CXC response to CUC Recommendations following 2009 October CUC Meeting
> DISCUSSIONS and RECOMMENDATIONS
> 1. MUPS anomaly. The CUC strongly endorses all the actions taken to
> resolve this issue, and congratulates all personnel on the successful
> outcome. Having the necessary expertise available "on call" was
> clearly critical.
> 2. Chandra Deep Field South. The CUC endorses this use of Director's
> Discretionary Time, and the suggestion to have archive proposals
> compete for the fund available to analyze this dataset at the Cycle 12
> Peer Review. We recognize that a number of (good) proposals to do just
> this have been submitted in recent years, but have not made it through
> the peer review process. While peer review is the best selection
> mechanism we have for proposals, it is not perfect, and the use of DDT
> to remedy such imperfections is wholly appropriate.
> RECOMMENDATION. Tell the community as soon as possible that this is
> going ahead. It looks like this has already been done to some extent
> in Chandra bulletin #89, e-mailed in 11/5/2009, and in AAS Electronic
> Announcement #202, e-mailed on November 11.
The archival research funds made available from DDT funds for
analysis of the new Chandra Deep Field South DDT observations
was described in the Cycle 12 Call for Proposals, released Dec 15,
> 3. Proposal to restore separate time allocations for LPs and VLPs in
> Cycle 12. It was noted in Cycle 11 that several of the LPs approved
> asked for substantially more than the 300 ks LP threshold, some for
> 700 - 800 ks, and so we felt that there is no real bias against long
> observations in the big project panel. Notwithstanding our endorsement
> of the 2Ms DDT observation of the CDFS, the CUC is unanimously opposed
> to restoring separate allocations for LPs and VLPs in Cycle 12.
> RECOMMENDATION. We recommend for Cycle 12 at least, not to go ahead
> with separate LP and VLP time allocations. This is a difficult issue
> and should probably be revisited every year after the peer review. We
> are generally cautious about the unintended consequences of
> "over-engineering" the peer review, and prefer to leave this process
> alone to decide the relative merits of proposals. Of course in extreme
> cases, such as the Chandra Deep Field South, external intervention is
> necessary and desirable. We don't feel that the relative lack of
> approved VLP projects in Cycle 11 yet rises to this level of concern.
The time allocations for LP and VLP proposals have been retained as a
single pool in Cycle 12, with no limitations on how much of the time is
allocated to each category. The Chandra Director's Office will
continue to monitor trends in oversubscription as a function of
proposal type and length, and present results at each CUC meeting.
> 4. Web site. Great progress has been made. We like the new instrument
> sites, and the way they are linked to the rest.
> RECOMMENDATION. The web site should be exercised externally before the
> Cycle 12 Call for Proposals. Some of the CUC members expressed a
> willingness to help in this. We also endorse better integration of the
> MIT sites with the Chandra web site, with e.g. lots of reciprocal
The new instrument pages for ACIS, HRC and LETG were made available to
the CUC and the CXC web science group in mid December. A few comments
were received and incorporated and the pages were released on 25 Jan
2010. We hope for more feedback as the pages are used over the
proposal period. Work is underway to create a HETG instrument page
and improve integration with the MIT HETG pages.
> 5. CIAO. We endorse the choice of Python over S-Lang for the scripting
> language. It seems that Python is going to be the more widely used,
> and this change lowers the threshold for new users. We also endorse
> dropping support for Mac PPCs.
> RECOMMENDATION. The CIAO survey seems to have been valuable, and we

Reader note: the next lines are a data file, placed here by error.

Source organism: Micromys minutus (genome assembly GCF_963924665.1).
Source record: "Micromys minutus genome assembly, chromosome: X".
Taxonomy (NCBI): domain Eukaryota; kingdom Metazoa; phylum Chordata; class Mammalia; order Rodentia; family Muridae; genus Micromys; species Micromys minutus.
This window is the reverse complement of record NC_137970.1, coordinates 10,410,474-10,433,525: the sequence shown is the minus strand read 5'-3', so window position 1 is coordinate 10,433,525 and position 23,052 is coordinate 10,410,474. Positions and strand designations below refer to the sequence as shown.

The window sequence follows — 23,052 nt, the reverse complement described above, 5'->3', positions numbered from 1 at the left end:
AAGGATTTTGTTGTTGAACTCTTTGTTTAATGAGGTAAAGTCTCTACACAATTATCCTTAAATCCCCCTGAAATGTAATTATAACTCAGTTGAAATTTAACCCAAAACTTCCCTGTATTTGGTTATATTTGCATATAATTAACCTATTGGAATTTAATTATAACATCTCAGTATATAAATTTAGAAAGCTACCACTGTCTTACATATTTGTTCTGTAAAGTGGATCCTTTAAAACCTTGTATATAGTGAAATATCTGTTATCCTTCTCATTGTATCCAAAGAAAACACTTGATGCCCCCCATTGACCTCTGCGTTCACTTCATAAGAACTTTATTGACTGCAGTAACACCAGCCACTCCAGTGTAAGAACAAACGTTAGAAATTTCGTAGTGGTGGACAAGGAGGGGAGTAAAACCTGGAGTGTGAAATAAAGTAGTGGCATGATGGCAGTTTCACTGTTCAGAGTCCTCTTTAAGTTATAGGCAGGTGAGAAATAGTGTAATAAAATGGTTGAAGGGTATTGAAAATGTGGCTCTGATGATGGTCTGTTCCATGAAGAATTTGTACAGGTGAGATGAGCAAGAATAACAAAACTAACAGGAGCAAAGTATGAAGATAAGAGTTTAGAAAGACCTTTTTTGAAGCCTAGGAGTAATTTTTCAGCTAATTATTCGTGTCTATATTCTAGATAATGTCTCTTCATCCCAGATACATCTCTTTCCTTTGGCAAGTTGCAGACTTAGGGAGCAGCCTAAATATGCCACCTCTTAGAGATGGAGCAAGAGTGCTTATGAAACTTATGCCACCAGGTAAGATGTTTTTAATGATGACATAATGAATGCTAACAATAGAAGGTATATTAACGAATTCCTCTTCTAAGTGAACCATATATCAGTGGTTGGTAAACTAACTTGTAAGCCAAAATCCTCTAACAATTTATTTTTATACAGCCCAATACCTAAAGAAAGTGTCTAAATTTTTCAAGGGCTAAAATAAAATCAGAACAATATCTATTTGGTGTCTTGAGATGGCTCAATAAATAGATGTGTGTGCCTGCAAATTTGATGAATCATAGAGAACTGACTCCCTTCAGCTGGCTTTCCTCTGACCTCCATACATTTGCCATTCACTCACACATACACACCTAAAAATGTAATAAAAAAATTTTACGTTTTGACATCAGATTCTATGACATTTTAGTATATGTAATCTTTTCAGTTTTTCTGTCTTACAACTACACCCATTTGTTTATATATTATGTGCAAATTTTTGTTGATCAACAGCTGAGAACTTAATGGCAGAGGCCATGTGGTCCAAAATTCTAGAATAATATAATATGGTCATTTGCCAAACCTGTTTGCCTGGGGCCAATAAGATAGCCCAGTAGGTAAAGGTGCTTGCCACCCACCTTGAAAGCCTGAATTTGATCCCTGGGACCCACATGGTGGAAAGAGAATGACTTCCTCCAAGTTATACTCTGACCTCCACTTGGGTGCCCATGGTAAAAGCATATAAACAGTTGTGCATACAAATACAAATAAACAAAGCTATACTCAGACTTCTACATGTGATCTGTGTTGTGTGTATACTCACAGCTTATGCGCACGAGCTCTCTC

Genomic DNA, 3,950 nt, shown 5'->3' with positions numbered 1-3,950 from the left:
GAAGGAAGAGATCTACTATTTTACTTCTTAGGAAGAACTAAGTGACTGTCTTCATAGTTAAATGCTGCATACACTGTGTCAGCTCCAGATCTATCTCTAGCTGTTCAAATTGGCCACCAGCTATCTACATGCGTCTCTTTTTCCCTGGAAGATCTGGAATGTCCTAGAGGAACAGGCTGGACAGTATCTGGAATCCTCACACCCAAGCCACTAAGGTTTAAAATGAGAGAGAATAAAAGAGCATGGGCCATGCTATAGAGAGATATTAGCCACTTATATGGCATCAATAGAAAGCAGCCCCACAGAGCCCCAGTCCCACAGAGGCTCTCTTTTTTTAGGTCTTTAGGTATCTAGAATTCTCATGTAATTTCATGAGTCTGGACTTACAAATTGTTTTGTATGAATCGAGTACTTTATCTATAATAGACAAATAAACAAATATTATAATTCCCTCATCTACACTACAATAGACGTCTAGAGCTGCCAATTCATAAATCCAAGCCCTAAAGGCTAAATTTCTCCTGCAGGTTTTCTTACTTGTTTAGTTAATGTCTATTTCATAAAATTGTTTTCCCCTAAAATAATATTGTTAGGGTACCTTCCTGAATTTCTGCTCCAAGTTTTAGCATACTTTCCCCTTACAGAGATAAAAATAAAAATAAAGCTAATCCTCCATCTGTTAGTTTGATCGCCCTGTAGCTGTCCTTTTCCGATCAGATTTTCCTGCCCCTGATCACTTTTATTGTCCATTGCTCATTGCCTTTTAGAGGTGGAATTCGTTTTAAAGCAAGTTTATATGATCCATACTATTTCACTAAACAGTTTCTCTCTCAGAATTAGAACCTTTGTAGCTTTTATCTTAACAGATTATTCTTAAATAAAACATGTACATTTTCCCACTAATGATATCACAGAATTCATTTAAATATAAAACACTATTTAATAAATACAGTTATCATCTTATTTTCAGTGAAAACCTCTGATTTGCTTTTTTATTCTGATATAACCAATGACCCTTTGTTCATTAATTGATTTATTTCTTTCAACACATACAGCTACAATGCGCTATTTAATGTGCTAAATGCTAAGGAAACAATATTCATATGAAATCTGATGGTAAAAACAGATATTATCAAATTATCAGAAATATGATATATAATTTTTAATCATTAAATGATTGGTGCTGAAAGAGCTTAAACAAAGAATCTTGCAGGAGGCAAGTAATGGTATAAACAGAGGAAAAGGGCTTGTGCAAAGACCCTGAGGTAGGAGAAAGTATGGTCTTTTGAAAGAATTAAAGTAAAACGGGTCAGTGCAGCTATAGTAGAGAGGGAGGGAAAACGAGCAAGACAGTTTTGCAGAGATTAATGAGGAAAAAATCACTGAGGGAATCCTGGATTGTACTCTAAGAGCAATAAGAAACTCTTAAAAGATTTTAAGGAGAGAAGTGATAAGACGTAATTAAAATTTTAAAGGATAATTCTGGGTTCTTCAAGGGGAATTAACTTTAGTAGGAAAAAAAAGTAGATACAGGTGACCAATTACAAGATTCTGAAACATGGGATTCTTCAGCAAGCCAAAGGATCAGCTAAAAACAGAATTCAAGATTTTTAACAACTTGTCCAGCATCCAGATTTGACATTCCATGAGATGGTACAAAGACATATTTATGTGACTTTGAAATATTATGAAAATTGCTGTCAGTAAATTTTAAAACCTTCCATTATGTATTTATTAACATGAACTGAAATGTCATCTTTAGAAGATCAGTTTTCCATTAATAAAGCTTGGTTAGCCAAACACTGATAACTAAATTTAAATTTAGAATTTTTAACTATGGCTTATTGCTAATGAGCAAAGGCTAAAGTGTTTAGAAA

> suggest doing this more often. Not every year, but maybe every 2- 3
> years. We also recommend looking into providing support for the Mac
> Snow Leopard platform, and like the idea of keeping CHIPS and SHERPA
> separate from CIAO in the distribution.
> In the area of long term planning, we encourage discussions between the
> different projects (XMM, Suzaku, etc) to coordinate approaches to issues
> such as platforms, operating systems, libraries, compilers etc.
The CXC appreciates the support of the CUC for the architectural changes
in CIAO. Support for Mac Snow Leopard is available in CIAO4.2 via a
very minor workaround, and will be seamless in future releases. We will
continue to monitor trends in community platform usage, and concur with
the CUC that a circa 3 year timescale for user surveys is appropriate.
Over the years we have had occasional discussions with the XMM and GSFC
teams on system issues, and of course as scientists we all use each
others' systems in our research. We agree that more frequent contacts across
missions would be fruitful and we will arrange this.
> 6. Senior Review. The CUC feels that the 2010 Senior Review is of
> paramount importance, especially because Chandra will be held to a
> high standard as the flagship high energy astrophysics mission. Both
> in terms of science, and science/dollar, the CUC feels that Chandra
> should strive to achieve the top ranking.
> RECOMMENDATIONS. The CUC urges Chandra to engage with its observing
> community to help develop the strongest possible proposal, and to do
> so on a timescale that permits revisions and reflection.
We very much appreciate the strong support of the CUC and our users
generally. In early January a red team consisting of experts in a
variety of relevant areas reviewed the draft proposal. Their
recommendations have been incorporated and Chandra staff continue to
work, in consultation with Chandra scientists worldwide, towards
producing the best and most robust representation of Chandra's current
and future scientific contributions.
> 7. Calibration. We recognize the extensive calibration effort that has
> been applied to the Chandra telescope, and the dedication of the
> calibration team, and endorse the approach of the calibration group in
> trying to understand the instrumentation as thoroughly as
> possible. Having said this there are still some aspects of the
> calibration that cause concern, particularly the cross calibration. We
> are aware that problems here might not be Chandra problems, but
> associated with the other missions. While the reanalysis of the ground
> calibration data undertaken since January appears to have improved
> things and validated the recent CALDB release, we note that the cross
> calibration plot only showed data from ACIS, where O VII and O VIII